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Meditations on Physical Touch and Hearing: Marking 100 Years Since the Invention of the Theremin

Humans are auditory creatures, and auditory communication is a crucial part of human interaction. Music is a form of this. Communication implies an exchange which requires contact, whether that comes in a physical form or more abstractly. The tactile action of a player releasing the strings of a guitar or pressing the keys of a piano transforms the internal emotions and message of the player into music, which is then heard by listeners. The message is transmitted through a physical medium, so the element of touch becomes crucial.

Image Credit: BBC Arts

However, in 1920 Leon Theremin invented an instrument which was distinctive because it required no direct contact with the performer’s body in order for music to be played. The theremin is a monophonic instrument, its body a rectangular box with two metallic rods at either end, one controlling frequency, the other volume. By interacting with the fields around these metal rods, the player is able to produce scales and play entire pieces only by moving their hands through the air. Ideas are transformed into sounds by movement in space. The abstract is manifested into the perceivable audio, without requiring a direct mediation through contact with the material.

Perhaps it strikes us because the agency in the performance shifts. Space becomes the intermediary between performer and sounds, as opposed to the concrete mechanics of a key or string. This intangibility contributes an element of transparency to this new form of communication. We engage not just with the player’s music, but the movements of their body - reflecting their inner state as much as the music itself. This instrument makes crucial the element of performance in communication. It differs from something like the swaying of a violin player, as the with the theremin the motion of the body is not an accompaniment or reaction to sound, but the source of it.

A crucial part of this defamiliarisation is tied to the visual. It begs us to question how we are affected by physical movement and shape and what it contributes to our understanding of music - making it no longer a purely auditory activity. The unfamiliarity associated with the knowledge that the player was not in contact with the instrument is reflected in the sound it produces. The music of the theremin gained popularity in the 50s, being used in the soundtracks to many famous films, like 'The Lost Weekend'. Even when heard separated from the visuals of performance, the theremin’s sound came to be recognised as eerie and otherworldly.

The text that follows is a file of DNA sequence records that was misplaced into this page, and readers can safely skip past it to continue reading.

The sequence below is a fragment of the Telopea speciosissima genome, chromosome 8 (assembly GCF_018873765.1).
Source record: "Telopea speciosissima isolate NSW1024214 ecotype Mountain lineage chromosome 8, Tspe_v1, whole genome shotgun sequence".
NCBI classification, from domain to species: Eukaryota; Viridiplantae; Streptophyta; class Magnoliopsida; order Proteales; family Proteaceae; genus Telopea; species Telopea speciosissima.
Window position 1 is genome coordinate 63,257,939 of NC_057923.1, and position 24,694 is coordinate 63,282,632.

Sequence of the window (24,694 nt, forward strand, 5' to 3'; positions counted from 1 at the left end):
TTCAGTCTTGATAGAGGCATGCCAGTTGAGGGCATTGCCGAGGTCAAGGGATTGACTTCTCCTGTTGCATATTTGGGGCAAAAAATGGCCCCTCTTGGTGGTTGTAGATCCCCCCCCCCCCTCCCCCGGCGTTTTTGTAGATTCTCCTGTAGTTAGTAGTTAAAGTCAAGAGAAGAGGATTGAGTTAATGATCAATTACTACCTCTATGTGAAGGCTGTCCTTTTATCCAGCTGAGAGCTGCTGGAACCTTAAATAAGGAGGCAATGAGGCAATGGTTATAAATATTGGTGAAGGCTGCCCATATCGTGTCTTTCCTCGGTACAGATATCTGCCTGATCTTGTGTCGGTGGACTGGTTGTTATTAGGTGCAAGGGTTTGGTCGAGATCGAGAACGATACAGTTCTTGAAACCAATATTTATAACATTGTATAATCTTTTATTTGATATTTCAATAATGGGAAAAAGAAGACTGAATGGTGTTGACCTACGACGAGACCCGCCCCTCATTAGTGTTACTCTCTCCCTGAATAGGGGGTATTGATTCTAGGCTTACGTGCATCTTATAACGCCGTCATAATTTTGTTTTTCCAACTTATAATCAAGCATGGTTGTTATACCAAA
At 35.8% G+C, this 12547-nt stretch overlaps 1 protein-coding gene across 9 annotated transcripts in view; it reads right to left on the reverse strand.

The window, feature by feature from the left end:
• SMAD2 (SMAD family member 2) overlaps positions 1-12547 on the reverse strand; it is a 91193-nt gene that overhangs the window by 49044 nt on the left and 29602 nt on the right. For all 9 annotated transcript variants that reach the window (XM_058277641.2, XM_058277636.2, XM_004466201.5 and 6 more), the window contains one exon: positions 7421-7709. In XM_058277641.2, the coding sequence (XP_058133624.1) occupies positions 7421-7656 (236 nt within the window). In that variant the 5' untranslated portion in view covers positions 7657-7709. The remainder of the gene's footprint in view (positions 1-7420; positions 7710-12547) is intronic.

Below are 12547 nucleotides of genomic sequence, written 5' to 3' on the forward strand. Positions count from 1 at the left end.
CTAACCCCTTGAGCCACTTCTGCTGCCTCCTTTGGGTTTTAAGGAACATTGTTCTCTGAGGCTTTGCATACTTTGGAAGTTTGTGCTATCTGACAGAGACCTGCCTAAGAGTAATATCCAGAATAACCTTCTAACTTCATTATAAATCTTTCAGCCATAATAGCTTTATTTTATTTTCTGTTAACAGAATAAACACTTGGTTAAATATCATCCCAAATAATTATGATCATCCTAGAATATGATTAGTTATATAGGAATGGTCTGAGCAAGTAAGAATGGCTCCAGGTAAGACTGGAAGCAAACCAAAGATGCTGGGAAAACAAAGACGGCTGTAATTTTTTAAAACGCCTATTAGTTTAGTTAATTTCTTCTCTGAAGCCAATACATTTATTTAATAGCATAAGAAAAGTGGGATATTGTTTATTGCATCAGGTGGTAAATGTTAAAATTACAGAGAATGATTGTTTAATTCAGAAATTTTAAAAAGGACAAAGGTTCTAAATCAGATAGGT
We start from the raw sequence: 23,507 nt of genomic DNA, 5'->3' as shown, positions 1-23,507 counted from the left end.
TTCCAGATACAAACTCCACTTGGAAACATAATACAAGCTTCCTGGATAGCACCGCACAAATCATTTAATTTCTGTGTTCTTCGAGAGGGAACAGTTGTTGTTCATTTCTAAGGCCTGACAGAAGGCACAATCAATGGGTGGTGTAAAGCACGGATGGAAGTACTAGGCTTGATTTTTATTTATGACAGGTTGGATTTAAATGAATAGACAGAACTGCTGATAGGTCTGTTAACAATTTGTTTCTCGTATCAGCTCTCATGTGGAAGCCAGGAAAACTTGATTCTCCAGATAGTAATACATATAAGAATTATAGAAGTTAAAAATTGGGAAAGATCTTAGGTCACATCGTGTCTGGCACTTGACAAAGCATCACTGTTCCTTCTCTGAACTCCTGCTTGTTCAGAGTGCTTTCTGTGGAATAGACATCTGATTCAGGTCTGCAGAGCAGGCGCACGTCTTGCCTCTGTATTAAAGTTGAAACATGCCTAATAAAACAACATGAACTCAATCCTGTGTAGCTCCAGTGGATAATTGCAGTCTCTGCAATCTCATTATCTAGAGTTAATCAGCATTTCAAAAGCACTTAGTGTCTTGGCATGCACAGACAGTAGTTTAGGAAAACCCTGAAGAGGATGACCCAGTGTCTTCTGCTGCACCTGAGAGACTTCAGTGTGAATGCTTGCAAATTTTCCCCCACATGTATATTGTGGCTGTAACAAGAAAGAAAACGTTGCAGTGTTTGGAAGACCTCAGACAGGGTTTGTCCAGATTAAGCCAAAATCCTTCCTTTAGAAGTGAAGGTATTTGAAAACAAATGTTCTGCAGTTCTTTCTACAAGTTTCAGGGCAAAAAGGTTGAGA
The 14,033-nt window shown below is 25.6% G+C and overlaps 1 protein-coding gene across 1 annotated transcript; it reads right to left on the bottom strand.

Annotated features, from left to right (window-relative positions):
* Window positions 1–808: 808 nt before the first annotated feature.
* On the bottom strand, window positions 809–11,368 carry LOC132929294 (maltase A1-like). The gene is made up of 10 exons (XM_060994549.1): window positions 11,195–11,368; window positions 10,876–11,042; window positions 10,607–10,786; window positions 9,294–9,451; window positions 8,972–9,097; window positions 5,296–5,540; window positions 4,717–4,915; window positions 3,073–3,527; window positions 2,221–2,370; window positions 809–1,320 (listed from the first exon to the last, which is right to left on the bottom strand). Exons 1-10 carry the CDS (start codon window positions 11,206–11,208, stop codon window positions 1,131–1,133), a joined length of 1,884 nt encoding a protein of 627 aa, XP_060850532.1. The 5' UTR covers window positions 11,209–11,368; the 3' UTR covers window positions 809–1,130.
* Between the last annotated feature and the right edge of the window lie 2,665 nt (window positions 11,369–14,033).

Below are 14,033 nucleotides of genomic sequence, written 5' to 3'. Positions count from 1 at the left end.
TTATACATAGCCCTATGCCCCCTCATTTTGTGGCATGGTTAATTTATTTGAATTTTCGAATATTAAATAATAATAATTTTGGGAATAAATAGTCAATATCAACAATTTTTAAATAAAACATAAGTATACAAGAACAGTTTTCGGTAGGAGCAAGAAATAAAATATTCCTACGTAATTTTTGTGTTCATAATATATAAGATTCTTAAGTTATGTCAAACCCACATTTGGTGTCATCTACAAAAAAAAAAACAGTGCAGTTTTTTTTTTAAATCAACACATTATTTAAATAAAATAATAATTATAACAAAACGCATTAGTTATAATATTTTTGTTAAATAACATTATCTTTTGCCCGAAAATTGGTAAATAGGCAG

Perhaps the creator of the instrument sensed its potential to invoke this emotion, as Leon originally named his invention the ‘ether-phone’ (1), - a reference to the more archaic definition of ether as “a highly elastic substance ... believed to permeate all space, including the interstices between the particles of matter" (2). The enveloping quality of ether hints back to the properties of the theremin, its music all encompassing, and the very action required to play it implying the overlap between sound and space. The delivery of a message is often as important as its content, and the theremin exemplifies this.

The medium through which we forge connections is spatial, and the theremin turns this space of transfer into one of action and creation. By getting rid of the role of haptic perception in creating sound, it beckons exploration through movement of the body in space, rather than through actions performed on a surface. This changes the senses engaged when playing the instrument and listening to its music, and with different sensory engagement our perception of something familiar is altered.

Edited by Alexia McDonald, Head Digital Editor


1.Baron, Andy, and Mike Buffington. “”,

2."Ether" OED Online. Oxford University Press, December 2018. Web. 28 January 2019.

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